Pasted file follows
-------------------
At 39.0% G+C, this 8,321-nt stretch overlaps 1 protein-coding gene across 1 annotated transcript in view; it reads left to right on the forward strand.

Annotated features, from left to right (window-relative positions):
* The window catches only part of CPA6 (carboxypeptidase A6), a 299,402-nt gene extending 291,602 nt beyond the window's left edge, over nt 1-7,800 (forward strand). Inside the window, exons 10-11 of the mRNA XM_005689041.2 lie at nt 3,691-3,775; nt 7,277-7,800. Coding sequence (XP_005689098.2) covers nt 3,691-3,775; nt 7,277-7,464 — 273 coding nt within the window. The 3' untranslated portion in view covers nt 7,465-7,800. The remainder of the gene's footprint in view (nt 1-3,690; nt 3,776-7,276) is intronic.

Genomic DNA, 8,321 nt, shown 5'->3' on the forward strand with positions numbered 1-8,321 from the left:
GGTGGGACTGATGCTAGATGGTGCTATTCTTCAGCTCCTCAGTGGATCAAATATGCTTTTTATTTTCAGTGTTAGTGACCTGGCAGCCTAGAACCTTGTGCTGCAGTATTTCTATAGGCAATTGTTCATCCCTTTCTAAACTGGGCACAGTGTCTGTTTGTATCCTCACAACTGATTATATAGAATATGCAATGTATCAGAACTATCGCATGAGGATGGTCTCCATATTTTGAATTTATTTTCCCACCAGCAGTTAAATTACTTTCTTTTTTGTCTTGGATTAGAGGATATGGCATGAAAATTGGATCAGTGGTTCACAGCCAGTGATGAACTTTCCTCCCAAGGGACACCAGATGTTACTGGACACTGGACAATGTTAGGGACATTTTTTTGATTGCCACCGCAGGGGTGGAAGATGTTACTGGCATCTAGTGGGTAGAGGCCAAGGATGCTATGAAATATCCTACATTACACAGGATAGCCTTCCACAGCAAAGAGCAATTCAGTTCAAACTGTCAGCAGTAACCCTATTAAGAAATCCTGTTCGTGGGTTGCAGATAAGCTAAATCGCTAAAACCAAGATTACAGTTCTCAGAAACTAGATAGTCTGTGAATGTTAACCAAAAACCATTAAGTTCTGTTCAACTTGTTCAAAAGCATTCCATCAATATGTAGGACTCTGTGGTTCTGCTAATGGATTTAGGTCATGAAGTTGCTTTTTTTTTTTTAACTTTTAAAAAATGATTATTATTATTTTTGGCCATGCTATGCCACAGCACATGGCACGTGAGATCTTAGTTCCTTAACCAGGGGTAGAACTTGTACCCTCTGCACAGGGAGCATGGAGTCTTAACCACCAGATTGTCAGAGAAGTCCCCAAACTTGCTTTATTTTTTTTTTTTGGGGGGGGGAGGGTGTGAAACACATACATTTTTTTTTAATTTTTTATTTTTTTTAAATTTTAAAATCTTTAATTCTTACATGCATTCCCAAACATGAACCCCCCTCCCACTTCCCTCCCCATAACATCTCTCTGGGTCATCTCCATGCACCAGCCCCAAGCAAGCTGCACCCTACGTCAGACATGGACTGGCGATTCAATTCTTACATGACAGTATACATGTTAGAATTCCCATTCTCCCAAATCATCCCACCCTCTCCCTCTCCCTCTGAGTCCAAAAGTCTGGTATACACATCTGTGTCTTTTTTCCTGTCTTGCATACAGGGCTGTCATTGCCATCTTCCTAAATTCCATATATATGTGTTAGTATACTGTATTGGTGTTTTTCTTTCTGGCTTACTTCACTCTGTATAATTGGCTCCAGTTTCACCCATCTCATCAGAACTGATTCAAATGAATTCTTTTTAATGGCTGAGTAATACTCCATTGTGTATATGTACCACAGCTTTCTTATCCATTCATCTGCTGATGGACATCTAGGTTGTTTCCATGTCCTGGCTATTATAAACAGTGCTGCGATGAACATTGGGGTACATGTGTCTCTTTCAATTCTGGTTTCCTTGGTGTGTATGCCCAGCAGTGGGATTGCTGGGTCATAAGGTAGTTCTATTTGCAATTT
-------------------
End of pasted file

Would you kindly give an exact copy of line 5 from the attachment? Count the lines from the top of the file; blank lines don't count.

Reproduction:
GGTGGGACTGATGCTAGATGGTGCTATTCTTCAGCTCCTCAGTGGATCAAATATGCTTTTTATTTTCAGTGTTAGTGACCTGGCAGCCTAGAACCTTGTGCTGCAGTATTTCTATAGGCAATTGTTCATCCCTTTCTAAACTGGGCACAGTGTCTGTTTGTATCCTCACAACTGATTATATAGAATATGCAATGTATCAGAACTATCGCATGAGGATGGTCTCCATATTTTGAATTTATTTTCCCACCAGCAGTTAAATTACTTTCTTTTTTGTCTTGGATTAGAGGATATGGCATGAAAATTGGATCAGTGGTTCACAGCCAGTGATGAACTTTCCTCCCAAGGGACACCAGATGTTACTGGACACTGGACAATGTTAGGGACATTTTTTTGATTGCCACCGCAGGGGTGGAAGATGTTACTGGCATCTAGTGGGTAGAGGCCAAGGATGCTATGAAATATCCTACATTACACAGGATAGCCTTCCACAGCAAAGAGCAATTCAGTTCAAACTGTCAGCAGTAACCCTATTAAGAAATCCTGTTCGTGGGTTGCAGATAAGCTAAATCGCTAAAACCAAGATTACAGTTCTCAGAAACTAGATAGTCTGTGAATGTTAACCAAAAACCATTAAGTTCTGTTCAACTTGTTCAAAAGCATTCCATCAATATGTAGGACTCTGTGGTTCTGCTAATGGATTTAGGTCATGAAGTTGCTTTTTTTTTTTTAACTTTTAAAAAATGATTATTATTATTTTTGGCCATGCTATGCCACAGCACATGGCACGTGAGATCTTAGTTCCTTAACCAGGGGTAGAACTTGTACCCTCTGCACAGGGAGCATGGAGTCTTAACCACCAGATTGTCAGAGAAGTCCCCAAACTTGCTTTATTTTTTTTTTTTGGGGGGGGGAGGGTGTGAAACACATACATTTTTTTTTAATTTTTTATTTTTTTTAAATTTTAAAATCTTTAATTCTTACATGCATTCCCAAACATGAACCCCCCTCCCACTTCCCTCCCCATAACATCTCTCTGGGTCATCTCCATGCACCAGCCCCAAGCAAGCTGCACCCTACGTCAGACATGGACTGGCGATTCAATTCTTACATGACAGTATACATGTTAGAATTCCCATTCTCCCAAATCATCCCACCCTCTCCCTCTCCCTCTGAGTCCAAAAGTCTGGTATACACATCTGTGTCTTTTTTCCTGTCTTGCATACAGGGCTGTCATTGCCATCTTCCTAAATTCCATATATATGTGTTAGTATACTGTATTGGTGTTTTTCTTTCTGGCTTACTTCACTCTGTATAATTGGCTCCAGTTTCACCCATCTCATCAGAACTGATTCAAATGAATTCTTTTTAATGGCTGAGTAATACTCCATTGTGTATATGTACCACAGCTTTCTTATCCATTCATCTGCTGATGGACATCTAGGTTGTTTCCATGTCCTGGCTATTATAAACAGTGCTGCGATGAACATTGGGGTACATGTGTCTCTTTCAATTCTGGTTTCCTTGGTGTGTATGCCCAGCAGTGGGATTGCTGGGTCATAAGGTAGTTCTATTTGCAATTT